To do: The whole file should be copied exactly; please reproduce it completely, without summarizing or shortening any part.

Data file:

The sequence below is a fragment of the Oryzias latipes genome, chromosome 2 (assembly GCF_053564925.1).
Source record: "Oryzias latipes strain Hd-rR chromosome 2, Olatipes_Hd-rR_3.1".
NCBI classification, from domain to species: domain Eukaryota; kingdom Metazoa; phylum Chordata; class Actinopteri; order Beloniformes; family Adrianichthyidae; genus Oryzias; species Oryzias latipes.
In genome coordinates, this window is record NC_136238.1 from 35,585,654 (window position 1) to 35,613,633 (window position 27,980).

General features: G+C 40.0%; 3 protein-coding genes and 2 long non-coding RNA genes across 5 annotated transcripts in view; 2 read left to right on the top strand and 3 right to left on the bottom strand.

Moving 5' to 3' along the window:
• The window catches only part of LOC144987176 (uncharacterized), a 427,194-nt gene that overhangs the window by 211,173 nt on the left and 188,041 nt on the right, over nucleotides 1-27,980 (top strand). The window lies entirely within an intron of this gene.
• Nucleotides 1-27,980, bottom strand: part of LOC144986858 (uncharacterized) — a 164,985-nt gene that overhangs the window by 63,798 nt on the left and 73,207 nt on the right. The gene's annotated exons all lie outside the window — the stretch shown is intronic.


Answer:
The sequence below is a fragment of the Oryzias latipes genome, chromosome 2 (assembly GCF_053564925.1).
Source record: "Oryzias latipes strain Hd-rR chromosome 2, Olatipes_Hd-rR_3.1".
NCBI classification, from domain to species: domain Eukaryota; kingdom Metazoa; phylum Chordata; class Actinopteri; order Beloniformes; family Adrianichthyidae; genus Oryzias; species Oryzias latipes.
In genome coordinates, this window is record NC_136238.1 from 35,585,654 (window position 1) to 35,613,633 (window position 27,980).

General features: G+C 40.0%; 3 protein-coding genes and 2 long non-coding RNA genes across 5 annotated transcripts in view; 2 read left to right on the top strand and 3 right to left on the bottom strand.

Moving 5' to 3' along the window:
• The window catches only part of LOC144987176 (uncharacterized), a 427,194-nt gene that overhangs the window by 211,173 nt on the left and 188,041 nt on the right, over nucleotides 1-27,980 (top strand). The window lies entirely within an intron of this gene.
• Nucleotides 1-27,980, bottom strand: part of LOC144986858 (uncharacterized) — a 164,985-nt gene that overhangs the window by 63,798 nt on the left and 73,207 nt on the right. The gene's annotated exons all lie outside the window — the stretch shown is intronic.